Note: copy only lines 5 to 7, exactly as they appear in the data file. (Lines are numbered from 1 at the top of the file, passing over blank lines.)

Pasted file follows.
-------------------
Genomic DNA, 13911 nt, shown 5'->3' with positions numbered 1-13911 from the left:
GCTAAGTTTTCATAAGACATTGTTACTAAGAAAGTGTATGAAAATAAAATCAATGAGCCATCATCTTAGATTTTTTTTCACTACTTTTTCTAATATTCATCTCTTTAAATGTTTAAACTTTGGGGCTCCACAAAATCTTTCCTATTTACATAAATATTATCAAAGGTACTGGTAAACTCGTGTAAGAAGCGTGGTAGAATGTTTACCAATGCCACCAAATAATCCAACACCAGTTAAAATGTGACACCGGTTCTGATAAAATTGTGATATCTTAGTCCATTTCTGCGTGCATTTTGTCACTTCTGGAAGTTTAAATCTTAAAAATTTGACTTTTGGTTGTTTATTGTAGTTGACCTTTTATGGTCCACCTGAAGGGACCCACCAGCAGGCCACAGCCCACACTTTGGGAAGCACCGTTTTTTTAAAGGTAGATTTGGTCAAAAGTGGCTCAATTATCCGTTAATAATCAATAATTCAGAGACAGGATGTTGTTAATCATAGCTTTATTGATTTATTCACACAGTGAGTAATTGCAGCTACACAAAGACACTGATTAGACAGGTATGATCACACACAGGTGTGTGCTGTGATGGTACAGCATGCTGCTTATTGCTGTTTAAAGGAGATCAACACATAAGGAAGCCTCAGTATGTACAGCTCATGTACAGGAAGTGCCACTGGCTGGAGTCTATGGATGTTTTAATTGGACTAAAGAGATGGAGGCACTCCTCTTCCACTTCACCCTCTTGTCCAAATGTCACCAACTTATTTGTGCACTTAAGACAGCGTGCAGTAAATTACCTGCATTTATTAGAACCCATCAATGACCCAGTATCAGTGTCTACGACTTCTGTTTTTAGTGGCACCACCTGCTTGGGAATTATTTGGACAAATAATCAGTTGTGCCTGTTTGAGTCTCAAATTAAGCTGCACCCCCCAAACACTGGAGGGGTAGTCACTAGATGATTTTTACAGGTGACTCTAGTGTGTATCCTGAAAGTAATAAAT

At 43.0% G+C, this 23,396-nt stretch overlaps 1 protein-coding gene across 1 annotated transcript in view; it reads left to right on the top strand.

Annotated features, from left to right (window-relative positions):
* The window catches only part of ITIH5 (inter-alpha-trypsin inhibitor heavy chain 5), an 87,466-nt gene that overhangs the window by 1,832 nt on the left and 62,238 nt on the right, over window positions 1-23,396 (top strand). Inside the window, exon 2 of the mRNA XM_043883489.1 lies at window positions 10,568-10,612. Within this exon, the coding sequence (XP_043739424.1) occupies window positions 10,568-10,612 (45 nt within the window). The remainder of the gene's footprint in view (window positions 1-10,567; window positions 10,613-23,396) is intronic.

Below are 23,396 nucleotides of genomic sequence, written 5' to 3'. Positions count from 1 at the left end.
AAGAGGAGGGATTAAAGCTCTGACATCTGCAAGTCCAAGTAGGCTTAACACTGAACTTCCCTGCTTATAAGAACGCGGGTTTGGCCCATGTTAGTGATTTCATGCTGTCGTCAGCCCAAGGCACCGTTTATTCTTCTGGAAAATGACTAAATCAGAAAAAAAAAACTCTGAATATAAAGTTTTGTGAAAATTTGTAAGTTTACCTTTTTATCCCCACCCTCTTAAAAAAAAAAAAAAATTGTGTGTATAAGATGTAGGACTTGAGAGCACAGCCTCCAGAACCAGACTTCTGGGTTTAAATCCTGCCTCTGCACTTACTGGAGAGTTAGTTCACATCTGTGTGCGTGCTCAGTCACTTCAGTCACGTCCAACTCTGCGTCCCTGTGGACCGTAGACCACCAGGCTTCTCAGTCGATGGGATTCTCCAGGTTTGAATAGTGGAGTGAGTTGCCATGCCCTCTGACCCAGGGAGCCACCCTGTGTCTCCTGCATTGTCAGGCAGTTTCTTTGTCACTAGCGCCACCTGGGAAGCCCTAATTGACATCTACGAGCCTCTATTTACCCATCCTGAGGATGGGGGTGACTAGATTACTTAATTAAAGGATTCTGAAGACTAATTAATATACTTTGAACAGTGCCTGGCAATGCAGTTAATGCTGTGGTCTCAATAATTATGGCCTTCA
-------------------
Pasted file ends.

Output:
* The window catches only part of ITIH5 (inter-alpha-trypsin inhibitor heavy chain 5), an 87,466-nt gene that overhangs the window by 1,832 nt on the left and 62,238 nt on the right, over window positions 1-23,396 (top strand). Inside the window, exon 2 of the mRNA XM_043883489.1 lies at window positions 10,568-10,612. Within this exon, the coding sequence (XP_043739424.1) occupies window positions 10,568-10,612 (45 nt within the window). The remainder of the gene's footprint in view (window positions 1-10,567; window positions 10,613-23,396) is intronic.

Below are 23,396 nucleotides of genomic sequence, written 5' to 3'. Positions count from 1 at the left end.
AAGAGGAGGGATTAAAGCTCTGACATCTGCAAGTCCAAGTAGGCTTAACACTGAACTTCCCTGCTTATAAGAACGCGGGTTTGGCCCATGTTAGTGATTTCATGCTGTCGTCAGCCCAAGGCACCGTTTATTCTTCTGGAAAATGACTAAATCAGAAAAAAAAAACTCTGAATATAAAGTTTTGTGAAAATTTGTAAGTTTACCTTTTTATCCCCACCCTCTTAAAAAAAAAAAAAAATTGTGTGTATAAGATGTAGGACTTGAGAGCACAGCCTCCAGAACCAGACTTCTGGGTTTAAATCCTGCCTCTGCACTTACTGGAGAGTTAGTTCACATCTGTGTGCGTGCTCAGTCACTTCAGTCACGTCCAACTCTGCGTCCCTGTGGACCGTAGACCACCAGGCTTCTCAGTCGATGGGATTCTCCAGGTTTGAATAGTGGAGTGAGTTGCCATGCCCTCTGACCCAGGGAGCCACCCTGTGTCTCCTGCATTGTCAGGCAGTTTCTTTGTCACTAGCGCCACCTGGGAAGCCCTAATTGACATCTACGAGCCTCTATTTACCCATCCTGAGGATGGGGGTGACTAGATTACTTAATTAAAGGATTCTGAAGACTAATTAATATACTTTGAACAGTGCCTGGCAATGCAGTTAATGCTGTGGTCTCAATAATTATGGCCTTCA